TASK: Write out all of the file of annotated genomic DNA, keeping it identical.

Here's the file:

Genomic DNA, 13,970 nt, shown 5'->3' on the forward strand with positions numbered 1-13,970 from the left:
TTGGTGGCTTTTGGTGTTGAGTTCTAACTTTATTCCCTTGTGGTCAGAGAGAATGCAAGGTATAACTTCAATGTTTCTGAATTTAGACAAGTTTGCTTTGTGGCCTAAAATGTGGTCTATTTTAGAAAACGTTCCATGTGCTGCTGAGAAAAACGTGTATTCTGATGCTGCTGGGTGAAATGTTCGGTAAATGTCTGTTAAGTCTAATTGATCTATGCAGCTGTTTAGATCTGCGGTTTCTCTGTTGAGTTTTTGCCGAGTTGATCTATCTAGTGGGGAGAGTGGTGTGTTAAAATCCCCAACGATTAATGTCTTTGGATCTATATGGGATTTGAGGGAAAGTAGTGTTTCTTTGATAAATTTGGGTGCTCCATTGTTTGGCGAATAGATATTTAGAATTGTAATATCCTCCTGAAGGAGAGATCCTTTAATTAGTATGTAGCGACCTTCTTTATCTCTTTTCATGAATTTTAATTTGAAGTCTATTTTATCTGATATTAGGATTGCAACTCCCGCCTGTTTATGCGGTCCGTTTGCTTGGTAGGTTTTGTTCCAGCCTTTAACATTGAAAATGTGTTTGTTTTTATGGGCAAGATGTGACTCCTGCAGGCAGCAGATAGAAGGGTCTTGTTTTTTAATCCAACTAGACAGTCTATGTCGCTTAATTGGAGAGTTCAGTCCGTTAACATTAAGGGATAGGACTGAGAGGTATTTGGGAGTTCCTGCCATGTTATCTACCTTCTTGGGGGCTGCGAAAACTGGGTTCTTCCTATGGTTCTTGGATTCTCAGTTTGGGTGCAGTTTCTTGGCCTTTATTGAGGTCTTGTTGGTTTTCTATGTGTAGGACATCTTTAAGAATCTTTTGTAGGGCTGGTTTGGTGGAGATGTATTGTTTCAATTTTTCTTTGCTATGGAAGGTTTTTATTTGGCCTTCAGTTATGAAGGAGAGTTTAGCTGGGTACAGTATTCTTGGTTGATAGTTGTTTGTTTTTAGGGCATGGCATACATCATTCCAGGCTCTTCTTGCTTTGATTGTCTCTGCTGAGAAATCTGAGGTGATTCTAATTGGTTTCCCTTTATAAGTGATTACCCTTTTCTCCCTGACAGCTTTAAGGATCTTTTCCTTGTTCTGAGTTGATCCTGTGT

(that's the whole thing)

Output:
Genomic DNA, 13,970 nt, shown 5'->3' on the forward strand with positions numbered 1-13,970 from the left:
TTGGTGGCTTTTGGTGTTGAGTTCTAACTTTATTCCCTTGTGGTCAGAGAGAATGCAAGGTATAACTTCAATGTTTCTGAATTTAGACAAGTTTGCTTTGTGGCCTAAAATGTGGTCTATTTTAGAAAACGTTCCATGTGCTGCTGAGAAAAACGTGTATTCTGATGCTGCTGGGTGAAATGTTCGGTAAATGTCTGTTAAGTCTAATTGATCTATGCAGCTGTTTAGATCTGCGGTTTCTCTGTTGAGTTTTTGCCGAGTTGATCTATCTAGTGGGGAGAGTGGTGTGTTAAAATCCCCAACGATTAATGTCTTTGGATCTATATGGGATTTGAGGGAAAGTAGTGTTTCTTTGATAAATTTGGGTGCTCCATTGTTTGGCGAATAGATATTTAGAATTGTAATATCCTCCTGAAGGAGAGATCCTTTAATTAGTATGTAGCGACCTTCTTTATCTCTTTTCATGAATTTTAATTTGAAGTCTATTTTATCTGATATTAGGATTGCAACTCCCGCCTGTTTATGCGGTCCGTTTGCTTGGTAGGTTTTGTTCCAGCCTTTAACATTGAAAATGTGTTTGTTTTTATGGGCAAGATGTGACTCCTGCAGGCAGCAGATAGAAGGGTCTTGTTTTTTAATCCAACTAGACAGTCTATGTCGCTTAATTGGAGAGTTCAGTCCGTTAACATTAAGGGATAGGACTGAGAGGTATTTGGGAGTTCCTGCCATGTTATCTACCTTCTTGGGGGCTGCGAAAACTGGGTTCTTCCTATGGTTCTTGGATTCTCAGTTTGGGTGCAGTTTCTTGGCCTTTATTGAGGTCTTGTTGGTTTTCTATGTGTAGGACATCTTTAAGAATCTTTTGTAGGGCTGGTTTGGTGGAGATGTATTGTTTCAATTTTTCTTTGCTATGGAAGGTTTTTATTTGGCCTTCAGTTATGAAGGAGAGTTTAGCTGGGTACAGTATTCTTGGTTGATAGTTGTTTGTTTTTAGGGCATGGCATACATCATTCCAGGCTCTTCTTGCTTTGATTGTCTCTGCTGAGAAATCTGAGGTGATTCTAATTGGTTTCCCTTTATAAGTGATTACCCTTTTCTCCCTGACAGCTTTAAGGATCTTTTCCTTGTTCTGAGTTGATCCTGTGT